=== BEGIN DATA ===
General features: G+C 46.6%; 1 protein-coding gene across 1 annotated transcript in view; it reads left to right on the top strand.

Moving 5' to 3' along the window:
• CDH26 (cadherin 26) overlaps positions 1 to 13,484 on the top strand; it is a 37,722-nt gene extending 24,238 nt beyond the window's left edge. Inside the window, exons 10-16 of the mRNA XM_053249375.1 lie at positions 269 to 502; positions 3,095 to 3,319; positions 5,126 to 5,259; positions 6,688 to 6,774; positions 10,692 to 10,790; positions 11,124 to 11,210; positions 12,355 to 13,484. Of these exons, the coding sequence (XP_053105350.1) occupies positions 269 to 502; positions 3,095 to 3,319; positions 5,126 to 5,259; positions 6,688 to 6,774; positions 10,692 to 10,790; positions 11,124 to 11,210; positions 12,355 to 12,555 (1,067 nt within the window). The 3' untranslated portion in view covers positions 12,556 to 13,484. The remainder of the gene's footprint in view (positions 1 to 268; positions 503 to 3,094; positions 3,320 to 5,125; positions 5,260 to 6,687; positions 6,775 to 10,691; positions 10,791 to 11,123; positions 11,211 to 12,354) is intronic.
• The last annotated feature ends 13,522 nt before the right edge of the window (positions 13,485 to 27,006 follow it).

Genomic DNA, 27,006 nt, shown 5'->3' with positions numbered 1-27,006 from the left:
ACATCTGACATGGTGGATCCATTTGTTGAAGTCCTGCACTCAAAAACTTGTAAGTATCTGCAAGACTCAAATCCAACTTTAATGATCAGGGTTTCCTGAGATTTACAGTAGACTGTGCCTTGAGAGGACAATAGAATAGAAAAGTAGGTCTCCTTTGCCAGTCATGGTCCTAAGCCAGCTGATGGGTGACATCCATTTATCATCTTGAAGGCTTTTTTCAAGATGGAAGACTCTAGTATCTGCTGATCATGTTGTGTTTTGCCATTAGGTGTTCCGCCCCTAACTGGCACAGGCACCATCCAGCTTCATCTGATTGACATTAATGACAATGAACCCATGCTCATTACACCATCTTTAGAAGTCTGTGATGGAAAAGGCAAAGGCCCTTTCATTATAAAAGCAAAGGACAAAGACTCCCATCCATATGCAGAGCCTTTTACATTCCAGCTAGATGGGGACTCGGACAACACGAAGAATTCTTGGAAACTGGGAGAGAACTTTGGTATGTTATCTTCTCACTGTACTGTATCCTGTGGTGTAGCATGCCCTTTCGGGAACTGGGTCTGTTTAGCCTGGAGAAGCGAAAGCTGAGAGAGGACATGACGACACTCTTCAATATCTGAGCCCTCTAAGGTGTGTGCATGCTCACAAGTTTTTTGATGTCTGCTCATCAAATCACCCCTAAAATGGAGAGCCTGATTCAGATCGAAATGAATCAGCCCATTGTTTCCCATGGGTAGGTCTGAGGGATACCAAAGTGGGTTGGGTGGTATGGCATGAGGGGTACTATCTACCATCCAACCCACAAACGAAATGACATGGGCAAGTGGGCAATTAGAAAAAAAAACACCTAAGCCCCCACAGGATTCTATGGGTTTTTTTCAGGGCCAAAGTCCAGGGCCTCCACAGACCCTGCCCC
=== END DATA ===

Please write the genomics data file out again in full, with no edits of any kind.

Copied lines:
General features: G+C 46.6%; 1 protein-coding gene across 1 annotated transcript in view; it reads left to right on the top strand.

Moving 5' to 3' along the window:
• CDH26 (cadherin 26) overlaps positions 1 to 13,484 on the top strand; it is a 37,722-nt gene extending 24,238 nt beyond the window's left edge. Inside the window, exons 10-16 of the mRNA XM_053249375.1 lie at positions 269 to 502; positions 3,095 to 3,319; positions 5,126 to 5,259; positions 6,688 to 6,774; positions 10,692 to 10,790; positions 11,124 to 11,210; positions 12,355 to 13,484. Of these exons, the coding sequence (XP_053105350.1) occupies positions 269 to 502; positions 3,095 to 3,319; positions 5,126 to 5,259; positions 6,688 to 6,774; positions 10,692 to 10,790; positions 11,124 to 11,210; positions 12,355 to 12,555 (1,067 nt within the window). The 3' untranslated portion in view covers positions 12,556 to 13,484. The remainder of the gene's footprint in view (positions 1 to 268; positions 503 to 3,094; positions 3,320 to 5,125; positions 5,260 to 6,687; positions 6,775 to 10,691; positions 10,791 to 11,123; positions 11,211 to 12,354) is intronic.
• The last annotated feature ends 13,522 nt before the right edge of the window (positions 13,485 to 27,006 follow it).

Genomic DNA, 27,006 nt, shown 5'->3' with positions numbered 1-27,006 from the left:
ACATCTGACATGGTGGATCCATTTGTTGAAGTCCTGCACTCAAAAACTTGTAAGTATCTGCAAGACTCAAATCCAACTTTAATGATCAGGGTTTCCTGAGATTTACAGTAGACTGTGCCTTGAGAGGACAATAGAATAGAAAAGTAGGTCTCCTTTGCCAGTCATGGTCCTAAGCCAGCTGATGGGTGACATCCATTTATCATCTTGAAGGCTTTTTTCAAGATGGAAGACTCTAGTATCTGCTGATCATGTTGTGTTTTGCCATTAGGTGTTCCGCCCCTAACTGGCACAGGCACCATCCAGCTTCATCTGATTGACATTAATGACAATGAACCCATGCTCATTACACCATCTTTAGAAGTCTGTGATGGAAAAGGCAAAGGCCCTTTCATTATAAAAGCAAAGGACAAAGACTCCCATCCATATGCAGAGCCTTTTACATTCCAGCTAGATGGGGACTCGGACAACACGAAGAATTCTTGGAAACTGGGAGAGAACTTTGGTATGTTATCTTCTCACTGTACTGTATCCTGTGGTGTAGCATGCCCTTTCGGGAACTGGGTCTGTTTAGCCTGGAGAAGCGAAAGCTGAGAGAGGACATGACGACACTCTTCAATATCTGAGCCCTCTAAGGTGTGTGCATGCTCACAAGTTTTTTGATGTCTGCTCATCAAATCACCCCTAAAATGGAGAGCCTGATTCAGATCGAAATGAATCAGCCCATTGTTTCCCATGGGTAGGTCTGAGGGATACCAAAGTGGGTTGGGTGGTATGGCATGAGGGGTACTATCTACCATCCAACCCACAAACGAAATGACATGGGCAAGTGGGCAATTAGAAAAAAAAACACCTAAGCCCCCACAGGATTCTATGGGTTTTTTTCAGGGCCAAAGTCCAGGGCCTCCACAGACCCTGCCCC